Book Review: "The Sweeps: Behind the Scenes in Network TV" (1984) by Mark Christensen & Cameron Stauth
"The Sweeps" is another in the genre of TV books that I like to call "industry snapshots." These are books that provide an inside (or as the subtitle here indicates, "behind the scenes") look at the state of the TV industry at the time of their writing, offering a variety of perspectives from executives, creative personnel, and contemporary press accounts. Other books in this journalistic "snapshot" genre include Sally Bedell's "Up the Tube" (1981), Martin Mayer's "About Television" (1972), and the more recent "Desperate Networks" (2006) by Bill Carter.
"The Sweeps," published in mid-1984, chronicles American television in the spring, summer, and fall of 1983, as programming decisions were being made and then implemented for the 1983-1984 television season. Christensen and Stauth follow a number of different TV-industry personalities during this period, charting their fortunes over the course of the year and gaining their insights about the TV industry going into the mid-1980s. At the time "The Sweeps" was published, these observations were current and reflected the state of the TV art; now (as in all books of this genre), they provide a valuable historical "snapshot" of the TV industry and its practices at the time.
The personalities featured in "The Sweeps" cut across a broad range of TV industry types. These include early-1980s TV superstars such as Ed Asner, who was going through a career crisis due to his controversial political views, and then-up-and-comers who would become TV stalwarts, such as Harry Anderson and Ted Danson. Particularly interesting are Anderson's irreverance as he books game show appearances and magician gigs as hedges against the failure of his new sitcom "Night Court," and Danson's insecurity as "Cheers" struggles to hang on and Danson wins a nomination but not the award itself for Best Comedy Actor in the 1983 Emmys.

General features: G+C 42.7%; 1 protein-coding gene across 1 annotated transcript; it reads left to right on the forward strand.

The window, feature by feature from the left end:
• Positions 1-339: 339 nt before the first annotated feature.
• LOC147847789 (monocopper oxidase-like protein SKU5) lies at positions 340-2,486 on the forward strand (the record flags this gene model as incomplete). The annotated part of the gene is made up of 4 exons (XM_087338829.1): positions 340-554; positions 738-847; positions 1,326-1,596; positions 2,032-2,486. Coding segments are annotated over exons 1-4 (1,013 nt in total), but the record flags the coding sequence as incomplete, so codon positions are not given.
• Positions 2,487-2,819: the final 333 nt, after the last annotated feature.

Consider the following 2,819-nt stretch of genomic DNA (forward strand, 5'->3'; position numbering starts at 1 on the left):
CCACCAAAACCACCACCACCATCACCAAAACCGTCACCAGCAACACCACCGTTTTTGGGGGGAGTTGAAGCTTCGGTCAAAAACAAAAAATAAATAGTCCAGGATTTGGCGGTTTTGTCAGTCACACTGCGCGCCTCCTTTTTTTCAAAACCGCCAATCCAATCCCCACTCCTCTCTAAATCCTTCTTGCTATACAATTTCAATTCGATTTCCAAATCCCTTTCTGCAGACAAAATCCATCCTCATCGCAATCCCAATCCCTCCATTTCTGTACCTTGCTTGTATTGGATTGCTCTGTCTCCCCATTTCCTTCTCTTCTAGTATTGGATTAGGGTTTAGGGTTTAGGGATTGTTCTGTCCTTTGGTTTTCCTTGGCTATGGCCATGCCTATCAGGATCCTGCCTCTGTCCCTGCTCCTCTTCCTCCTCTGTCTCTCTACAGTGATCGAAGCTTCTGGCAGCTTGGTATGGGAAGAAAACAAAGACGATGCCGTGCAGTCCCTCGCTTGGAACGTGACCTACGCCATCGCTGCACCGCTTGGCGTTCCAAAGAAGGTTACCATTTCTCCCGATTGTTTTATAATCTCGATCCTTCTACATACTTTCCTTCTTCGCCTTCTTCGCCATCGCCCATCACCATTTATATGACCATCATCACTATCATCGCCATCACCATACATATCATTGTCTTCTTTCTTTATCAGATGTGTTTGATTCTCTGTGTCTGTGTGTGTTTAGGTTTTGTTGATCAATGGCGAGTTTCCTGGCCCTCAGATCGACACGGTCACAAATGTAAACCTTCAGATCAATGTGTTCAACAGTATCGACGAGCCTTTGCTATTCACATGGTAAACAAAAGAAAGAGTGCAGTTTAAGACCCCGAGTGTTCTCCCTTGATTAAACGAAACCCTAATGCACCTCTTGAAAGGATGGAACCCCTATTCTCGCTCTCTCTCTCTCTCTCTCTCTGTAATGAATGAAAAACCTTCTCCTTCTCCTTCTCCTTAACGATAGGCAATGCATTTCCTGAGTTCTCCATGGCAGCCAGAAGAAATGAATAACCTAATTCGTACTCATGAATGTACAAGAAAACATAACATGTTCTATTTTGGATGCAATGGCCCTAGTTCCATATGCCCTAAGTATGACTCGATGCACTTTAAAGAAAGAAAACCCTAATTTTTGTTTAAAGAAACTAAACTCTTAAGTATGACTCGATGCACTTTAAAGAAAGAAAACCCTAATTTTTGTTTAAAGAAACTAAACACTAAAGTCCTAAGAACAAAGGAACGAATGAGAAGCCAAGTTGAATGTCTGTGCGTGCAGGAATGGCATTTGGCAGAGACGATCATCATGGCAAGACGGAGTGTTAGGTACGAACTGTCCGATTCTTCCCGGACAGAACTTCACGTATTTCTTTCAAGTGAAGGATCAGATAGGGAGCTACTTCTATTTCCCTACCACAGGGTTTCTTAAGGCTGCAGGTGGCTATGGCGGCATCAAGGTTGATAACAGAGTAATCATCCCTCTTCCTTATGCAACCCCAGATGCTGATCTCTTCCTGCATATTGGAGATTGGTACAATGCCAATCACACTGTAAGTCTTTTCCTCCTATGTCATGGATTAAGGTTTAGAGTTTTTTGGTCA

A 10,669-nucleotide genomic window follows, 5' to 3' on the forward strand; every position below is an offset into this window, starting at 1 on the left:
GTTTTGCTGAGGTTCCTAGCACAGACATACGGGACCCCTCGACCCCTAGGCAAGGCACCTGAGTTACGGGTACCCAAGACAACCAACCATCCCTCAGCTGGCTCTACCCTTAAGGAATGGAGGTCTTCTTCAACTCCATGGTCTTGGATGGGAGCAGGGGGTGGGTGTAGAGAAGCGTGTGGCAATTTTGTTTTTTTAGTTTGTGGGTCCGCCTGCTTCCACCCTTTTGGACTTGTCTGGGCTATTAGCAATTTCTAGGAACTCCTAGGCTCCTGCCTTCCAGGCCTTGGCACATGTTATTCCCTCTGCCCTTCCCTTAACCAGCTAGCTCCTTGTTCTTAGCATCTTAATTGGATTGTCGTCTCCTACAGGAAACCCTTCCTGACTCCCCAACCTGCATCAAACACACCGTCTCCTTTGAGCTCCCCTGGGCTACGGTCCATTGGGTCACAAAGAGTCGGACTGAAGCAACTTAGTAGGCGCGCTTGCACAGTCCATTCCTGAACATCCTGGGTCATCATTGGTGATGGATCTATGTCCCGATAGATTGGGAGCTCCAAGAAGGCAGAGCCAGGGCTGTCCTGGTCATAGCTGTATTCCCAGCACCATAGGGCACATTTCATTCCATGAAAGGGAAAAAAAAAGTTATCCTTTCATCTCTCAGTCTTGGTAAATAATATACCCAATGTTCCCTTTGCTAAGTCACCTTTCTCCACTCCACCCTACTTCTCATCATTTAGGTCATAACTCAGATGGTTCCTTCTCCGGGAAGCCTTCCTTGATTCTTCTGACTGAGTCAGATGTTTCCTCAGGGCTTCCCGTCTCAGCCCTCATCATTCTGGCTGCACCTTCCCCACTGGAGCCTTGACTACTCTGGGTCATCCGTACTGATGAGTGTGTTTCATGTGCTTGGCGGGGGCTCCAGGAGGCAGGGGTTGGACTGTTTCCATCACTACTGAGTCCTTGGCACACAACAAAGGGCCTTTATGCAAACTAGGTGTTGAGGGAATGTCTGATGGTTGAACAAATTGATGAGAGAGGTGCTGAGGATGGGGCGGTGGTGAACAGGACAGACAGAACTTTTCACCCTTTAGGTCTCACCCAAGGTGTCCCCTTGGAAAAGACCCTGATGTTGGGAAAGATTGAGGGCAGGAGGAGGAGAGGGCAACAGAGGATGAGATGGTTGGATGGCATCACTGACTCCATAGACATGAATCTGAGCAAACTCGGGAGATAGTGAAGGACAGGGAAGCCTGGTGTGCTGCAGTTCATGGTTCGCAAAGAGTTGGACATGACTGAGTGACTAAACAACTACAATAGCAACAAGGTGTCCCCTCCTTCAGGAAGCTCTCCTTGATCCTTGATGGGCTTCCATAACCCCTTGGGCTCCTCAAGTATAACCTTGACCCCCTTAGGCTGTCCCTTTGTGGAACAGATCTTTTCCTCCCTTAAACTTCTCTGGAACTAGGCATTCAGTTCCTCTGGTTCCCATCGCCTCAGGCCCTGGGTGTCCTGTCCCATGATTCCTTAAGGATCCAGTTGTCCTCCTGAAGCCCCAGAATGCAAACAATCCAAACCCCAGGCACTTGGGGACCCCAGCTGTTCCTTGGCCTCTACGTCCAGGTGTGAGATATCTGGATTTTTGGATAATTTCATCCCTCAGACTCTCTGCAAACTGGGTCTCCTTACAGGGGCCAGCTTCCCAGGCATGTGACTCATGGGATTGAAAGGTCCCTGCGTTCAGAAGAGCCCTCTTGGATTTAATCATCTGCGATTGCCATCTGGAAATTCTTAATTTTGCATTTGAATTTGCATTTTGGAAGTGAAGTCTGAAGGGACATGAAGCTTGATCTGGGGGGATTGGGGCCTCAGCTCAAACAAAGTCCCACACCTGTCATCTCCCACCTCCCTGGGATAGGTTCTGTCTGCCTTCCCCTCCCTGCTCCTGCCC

Equally intriguing are fringe figures such as Larry Colton and Corky Hubbert. Colton, a washed up pro baseball pitcher with little TV industry experience, takes a gamble by becoming involved in the development of a scheme to franchise a soap opera format to local TV stations (which for him means becoming a producer on a show called "Pillars of Portland"). Hubbert, a little person known at the time for a memorable appearance in the movie "Under the Rainbow," had fallen on hard times and throughout 1983 was flamboyantly trying to land acting gigs that would catapult him back to relative stardom. The stories of these two provide a counterpoint to those of other, established but still struggling TV industry figures.
One of these such figures is writer-producer Allan Katz. Katz, who cut his TV industry teeth working on shows like "M*A*S*H," "Rhoda," and "Laugh-In," was in 1983 trying to juggle several different incipient projects: a sitcom pilot called "The National Snoop" that was considered but not picked up by NBC for fall 1983; a play, "Kaufman and Klein," for which he was trying to cast Ed Asner and/or Walter Matthau; and his baby, a feature film project called "The Hunchback of UCLA," which he also wanted to star in despite the fact that he'd never acted in his life.